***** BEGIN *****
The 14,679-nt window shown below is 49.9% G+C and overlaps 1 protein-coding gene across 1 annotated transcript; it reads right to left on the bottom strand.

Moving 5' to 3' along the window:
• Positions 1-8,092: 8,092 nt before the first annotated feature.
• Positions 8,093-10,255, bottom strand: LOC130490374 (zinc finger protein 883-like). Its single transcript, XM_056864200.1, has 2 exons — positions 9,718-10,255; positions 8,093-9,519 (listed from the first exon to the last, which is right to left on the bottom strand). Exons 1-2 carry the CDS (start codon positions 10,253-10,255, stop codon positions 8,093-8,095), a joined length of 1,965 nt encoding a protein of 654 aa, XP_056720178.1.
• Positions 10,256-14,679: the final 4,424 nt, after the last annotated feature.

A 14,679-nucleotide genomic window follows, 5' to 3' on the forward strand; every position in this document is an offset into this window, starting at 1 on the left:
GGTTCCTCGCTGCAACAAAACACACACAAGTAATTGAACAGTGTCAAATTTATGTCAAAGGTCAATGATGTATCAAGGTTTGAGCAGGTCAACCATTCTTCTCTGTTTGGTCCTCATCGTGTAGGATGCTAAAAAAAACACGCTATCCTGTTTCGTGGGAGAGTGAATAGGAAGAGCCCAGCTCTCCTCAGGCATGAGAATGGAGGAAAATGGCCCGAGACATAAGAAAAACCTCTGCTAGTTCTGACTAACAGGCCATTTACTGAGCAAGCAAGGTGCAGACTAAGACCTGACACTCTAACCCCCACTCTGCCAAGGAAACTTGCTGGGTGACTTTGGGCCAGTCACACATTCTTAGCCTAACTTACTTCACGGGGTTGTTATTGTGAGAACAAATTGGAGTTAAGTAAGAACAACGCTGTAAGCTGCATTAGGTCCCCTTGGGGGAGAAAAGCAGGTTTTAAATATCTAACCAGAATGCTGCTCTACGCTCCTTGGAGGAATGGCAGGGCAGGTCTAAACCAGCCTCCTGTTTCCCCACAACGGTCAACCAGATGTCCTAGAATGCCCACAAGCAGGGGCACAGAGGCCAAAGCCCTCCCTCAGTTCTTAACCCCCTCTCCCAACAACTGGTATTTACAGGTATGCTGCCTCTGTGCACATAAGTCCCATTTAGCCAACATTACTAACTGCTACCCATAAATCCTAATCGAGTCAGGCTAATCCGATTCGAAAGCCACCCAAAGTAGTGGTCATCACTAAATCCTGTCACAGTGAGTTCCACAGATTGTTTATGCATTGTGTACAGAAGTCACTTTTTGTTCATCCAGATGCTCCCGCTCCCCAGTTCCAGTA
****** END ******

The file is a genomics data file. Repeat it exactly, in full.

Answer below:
The 14,679-nt window shown below is 49.9% G+C and overlaps 1 protein-coding gene across 1 annotated transcript; it reads right to left on the bottom strand.

Moving 5' to 3' along the window:
• Positions 1-8,092: 8,092 nt before the first annotated feature.
• Positions 8,093-10,255, bottom strand: LOC130490374 (zinc finger protein 883-like). Its single transcript, XM_056864200.1, has 2 exons — positions 9,718-10,255; positions 8,093-9,519 (listed from the first exon to the last, which is right to left on the bottom strand). Exons 1-2 carry the CDS (start codon positions 10,253-10,255, stop codon positions 8,093-8,095), a joined length of 1,965 nt encoding a protein of 654 aa, XP_056720178.1.
• Positions 10,256-14,679: the final 4,424 nt, after the last annotated feature.

A 14,679-nucleotide genomic window follows, 5' to 3' on the forward strand; every position in this document is an offset into this window, starting at 1 on the left:
GGTTCCTCGCTGCAACAAAACACACACAAGTAATTGAACAGTGTCAAATTTATGTCAAAGGTCAATGATGTATCAAGGTTTGAGCAGGTCAACCATTCTTCTCTGTTTGGTCCTCATCGTGTAGGATGCTAAAAAAAACACGCTATCCTGTTTCGTGGGAGAGTGAATAGGAAGAGCCCAGCTCTCCTCAGGCATGAGAATGGAGGAAAATGGCCCGAGACATAAGAAAAACCTCTGCTAGTTCTGACTAACAGGCCATTTACTGAGCAAGCAAGGTGCAGACTAAGACCTGACACTCTAACCCCCACTCTGCCAAGGAAACTTGCTGGGTGACTTTGGGCCAGTCACACATTCTTAGCCTAACTTACTTCACGGGGTTGTTATTGTGAGAACAAATTGGAGTTAAGTAAGAACAACGCTGTAAGCTGCATTAGGTCCCCTTGGGGGAGAAAAGCAGGTTTTAAATATCTAACCAGAATGCTGCTCTACGCTCCTTGGAGGAATGGCAGGGCAGGTCTAAACCAGCCTCCTGTTTCCCCACAACGGTCAACCAGATGTCCTAGAATGCCCACAAGCAGGGGCACAGAGGCCAAAGCCCTCCCTCAGTTCTTAACCCCCTCTCCCAACAACTGGTATTTACAGGTATGCTGCCTCTGTGCACATAAGTCCCATTTAGCCAACATTACTAACTGCTACCCATAAATCCTAATCGAGTCAGGCTAATCCGATTCGAAAGCCACCCAAAGTAGTGGTCATCACTAAATCCTGTCACAGTGAGTTCCACAGATTGTTTATGCATTGTGTACAGAAGTCACTTTTTGTTCATCCAGATGCTCCCGCTCCCCAGTTCCAGTA